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Security

Airgap-Jumping Malware May Use Ultrasonic Networking To Communicate 265

Hugh Pickens DOT Com writes "Dan Goodwin writes at Ars Technica about a rootkit that seems straight out of a science-fiction thriller. According to security consultant Dragos Ruiu one day his MacBook Air, on which he had just installed a fresh copy of OS X, spontaneously updated the firmware that helps it boot. Stranger still, when Ruiu then tried to boot the machine off a CD ROM, it refused and he also found that the machine could delete data and undo configuration changes with no prompting. Next a computer running the Open BSD operating system also began to modify its settings and delete its data without explanation or prompting and further investigation showed that multiple variants of Windows and Linux were also affected. But the story gets stranger still. Ruiu began observing encrypted data packets being sent to and from an infected laptop that had no obvious network connection with—but was in close proximity to—another badBIOS-infected computer. The packets were transmitted even when the laptop had its Wi-Fi and Bluetooth cards removed. Ruiu also disconnected the machine's power cord so it ran only on battery to rule out the possibility it was receiving signals over the electrical connection. Even then, forensic tools showed the packets continued to flow over the airgapped machine. Then, when Ruiu removed internal speaker and microphone connected to the airgapped machine, the packets suddenly stopped. With the speakers and mic intact, Ruiu said, the isolated computer seemed to be using the high-frequency connection to maintain the integrity of the badBIOS infection as he worked to dismantle software components the malware relied on. It's too early to say with confidence that what Ruiu has been observing is a USB-transmitted rootkit that can burrow into a computer's lowest levels and use it as a jumping off point to infect a variety of operating systems with malware that can't be detected. It's even harder to know for sure that infected systems are using high-frequency sounds to communicate with isolated machines. But after almost two weeks of online discussion, no one has been able to rule out these troubling scenarios, either. 'It looks like the state of the art in intrusion stuff is a lot more advanced than we assumed it was,' says Ruiu. 'The take-away from this is a lot of our forensic procedures are weak when faced with challenges like this. A lot of companies have to take a lot more care when they use forensic data if they're faced with sophisticated attackers.'"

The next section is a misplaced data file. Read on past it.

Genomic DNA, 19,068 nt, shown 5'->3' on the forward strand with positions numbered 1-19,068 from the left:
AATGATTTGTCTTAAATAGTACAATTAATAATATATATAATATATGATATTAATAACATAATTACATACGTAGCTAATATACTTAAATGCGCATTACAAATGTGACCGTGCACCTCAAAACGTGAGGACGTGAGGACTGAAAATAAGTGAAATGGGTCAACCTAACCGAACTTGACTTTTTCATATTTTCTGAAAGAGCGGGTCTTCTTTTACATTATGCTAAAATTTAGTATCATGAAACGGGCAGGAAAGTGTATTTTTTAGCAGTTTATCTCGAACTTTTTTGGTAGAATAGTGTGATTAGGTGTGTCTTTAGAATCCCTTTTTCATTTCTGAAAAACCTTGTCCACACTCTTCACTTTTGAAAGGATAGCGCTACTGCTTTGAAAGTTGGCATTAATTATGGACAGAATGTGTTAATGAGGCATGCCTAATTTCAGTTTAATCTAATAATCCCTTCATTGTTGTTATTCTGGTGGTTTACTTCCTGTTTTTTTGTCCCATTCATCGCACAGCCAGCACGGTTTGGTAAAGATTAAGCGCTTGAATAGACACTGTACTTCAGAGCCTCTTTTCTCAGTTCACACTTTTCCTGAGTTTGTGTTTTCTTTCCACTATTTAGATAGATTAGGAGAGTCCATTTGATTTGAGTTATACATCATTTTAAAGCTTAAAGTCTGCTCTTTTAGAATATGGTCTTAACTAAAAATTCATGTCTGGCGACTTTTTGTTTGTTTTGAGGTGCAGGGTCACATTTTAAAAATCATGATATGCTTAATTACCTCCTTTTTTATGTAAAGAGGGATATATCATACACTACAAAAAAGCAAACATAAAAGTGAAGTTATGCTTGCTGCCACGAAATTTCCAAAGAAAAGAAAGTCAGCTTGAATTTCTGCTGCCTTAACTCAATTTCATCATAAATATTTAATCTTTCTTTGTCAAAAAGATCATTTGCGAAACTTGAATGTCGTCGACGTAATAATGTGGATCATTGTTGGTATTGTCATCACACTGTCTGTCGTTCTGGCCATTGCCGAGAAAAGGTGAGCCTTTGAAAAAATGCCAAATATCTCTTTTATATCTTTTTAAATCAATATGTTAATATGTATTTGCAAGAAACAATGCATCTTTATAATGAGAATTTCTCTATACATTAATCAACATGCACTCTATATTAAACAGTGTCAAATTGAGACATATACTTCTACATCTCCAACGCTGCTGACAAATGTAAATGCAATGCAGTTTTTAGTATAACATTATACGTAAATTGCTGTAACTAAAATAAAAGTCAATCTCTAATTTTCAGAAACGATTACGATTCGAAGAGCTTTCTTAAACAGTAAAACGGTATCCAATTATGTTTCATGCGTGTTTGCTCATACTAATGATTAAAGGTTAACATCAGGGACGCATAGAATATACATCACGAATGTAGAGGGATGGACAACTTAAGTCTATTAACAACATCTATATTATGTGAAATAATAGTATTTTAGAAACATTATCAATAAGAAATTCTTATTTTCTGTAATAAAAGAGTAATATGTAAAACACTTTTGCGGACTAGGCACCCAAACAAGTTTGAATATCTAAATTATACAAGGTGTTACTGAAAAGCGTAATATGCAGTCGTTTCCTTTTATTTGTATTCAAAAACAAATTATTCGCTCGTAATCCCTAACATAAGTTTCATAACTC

Operating Systems

Bypass Windows With Fast-Boot Technology 348

thatnerdguy writes "Phoenix Technologies, a developer of BIOS software, is working on a new technology called Hyperspace that will allow you to instantly load certain applications like email, web browser and media player, without loading windows. It could even lead to tailoring of computers to even more specific demographics, like a student laptop preloaded with word processor, email and an IM all available at the press of a button." Why is this story setting off alarms in my brain?
Software

Blurring The Line Between BIOS And OS 290

Jon Kincade writes "The Register has an article about Phoenix Technologies cME software that allows users on anything from servers to embedded systems to run diagnostics, browse the web and other things without having to boot into a full fledged OS. The primary use seems to be recovery from system crashes. Also, this may explain why the Phoenix browser was asked to change its name a few months ago."

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Contemptuous lights flashed flashed across the computer's console. -- Hitchhiker's Guide to the Galaxy

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